Cone, following David Wells who threw a perfect game for the Yankees last season, struck out 10 and threw 88 pitches, 68 of them for strikes.
When Wells pitched his perfect game, Cone sat next to him between innings, calming down his team-mate. This time it was Cone who had to conquer the nerves, and he received a standing ovation from the the crowd of over 40,000 when he walked out to the mound for the ninth innings.
Ironically Cone's feat came on "Yogi Berra Day", so named in honour of the Yankees' Hall of Fame catcher.
Cone struck out Chris Widger to start the ninth. The Yankees' left fielder, Ricky Ledee, gave Cone a scare in the same innings when he stumbled, before grabbing pinch- hitter Ryan McGuire's shallow hit, then Cone saw Orlando Cabrera foul out to complete the feat.
"You probably have a better chance of winning the lottery than this happening, but what an honour." Cone said. "I thought maybe there is something to this mystique or magic of this ball park.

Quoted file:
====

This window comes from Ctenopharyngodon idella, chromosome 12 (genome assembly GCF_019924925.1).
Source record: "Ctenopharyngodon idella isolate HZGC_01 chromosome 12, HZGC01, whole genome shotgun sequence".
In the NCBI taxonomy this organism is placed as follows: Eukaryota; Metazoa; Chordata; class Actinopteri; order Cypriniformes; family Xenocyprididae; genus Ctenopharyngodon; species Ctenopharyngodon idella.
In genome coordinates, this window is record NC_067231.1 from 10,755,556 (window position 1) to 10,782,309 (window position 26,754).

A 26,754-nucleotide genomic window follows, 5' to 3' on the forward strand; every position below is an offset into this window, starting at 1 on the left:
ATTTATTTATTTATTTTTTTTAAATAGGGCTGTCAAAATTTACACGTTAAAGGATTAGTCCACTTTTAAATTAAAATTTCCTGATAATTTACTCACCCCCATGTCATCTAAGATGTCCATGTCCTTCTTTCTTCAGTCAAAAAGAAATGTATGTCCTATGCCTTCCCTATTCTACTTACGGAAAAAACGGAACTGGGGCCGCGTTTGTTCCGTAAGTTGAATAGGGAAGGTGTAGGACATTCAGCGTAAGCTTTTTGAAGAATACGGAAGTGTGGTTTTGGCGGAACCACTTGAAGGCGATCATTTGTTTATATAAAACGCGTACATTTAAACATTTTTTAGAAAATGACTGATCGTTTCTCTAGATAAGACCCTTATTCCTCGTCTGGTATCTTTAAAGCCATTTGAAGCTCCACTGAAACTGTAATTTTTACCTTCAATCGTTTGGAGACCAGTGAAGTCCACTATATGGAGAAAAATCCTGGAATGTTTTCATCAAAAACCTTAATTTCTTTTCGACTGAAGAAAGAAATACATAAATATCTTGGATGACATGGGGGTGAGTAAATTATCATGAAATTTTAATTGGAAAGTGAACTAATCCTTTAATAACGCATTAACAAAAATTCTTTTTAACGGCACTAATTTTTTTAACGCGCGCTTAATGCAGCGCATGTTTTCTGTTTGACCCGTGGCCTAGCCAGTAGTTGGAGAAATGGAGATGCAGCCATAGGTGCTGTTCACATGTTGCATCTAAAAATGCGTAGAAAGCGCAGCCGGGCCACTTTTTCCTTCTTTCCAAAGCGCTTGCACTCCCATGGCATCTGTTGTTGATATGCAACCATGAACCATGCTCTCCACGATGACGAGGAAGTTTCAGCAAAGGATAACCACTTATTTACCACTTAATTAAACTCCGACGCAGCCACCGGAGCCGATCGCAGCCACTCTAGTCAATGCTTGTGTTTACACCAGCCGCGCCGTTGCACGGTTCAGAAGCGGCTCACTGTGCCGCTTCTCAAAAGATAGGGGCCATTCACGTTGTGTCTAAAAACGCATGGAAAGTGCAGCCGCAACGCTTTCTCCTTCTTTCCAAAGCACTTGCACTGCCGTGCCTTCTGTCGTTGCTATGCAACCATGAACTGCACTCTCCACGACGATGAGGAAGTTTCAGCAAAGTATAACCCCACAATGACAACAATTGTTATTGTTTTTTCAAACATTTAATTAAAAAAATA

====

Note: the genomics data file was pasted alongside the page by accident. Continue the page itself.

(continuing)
"I thought I had a really good fastball and my best slider all year." he added. "It was a quick, hard, biting slider like I used to throw."
The Yankees pitching legend Don Larsen - who threw his own perfect game in the fifth game of the 1956 World Series against the Brooklyn Dodgers - threw the ceremonial first pitch before admitting he had not been intending to stay for the entire game. Needless to say he ended up changing his plans.
"You couldn't have written a greater script for today." the Yankees short- stop, Derek Jeter, said. "Larsen throwing out the first pitch and Yogi Berra Day; it just seems like it just keeps getting better and better."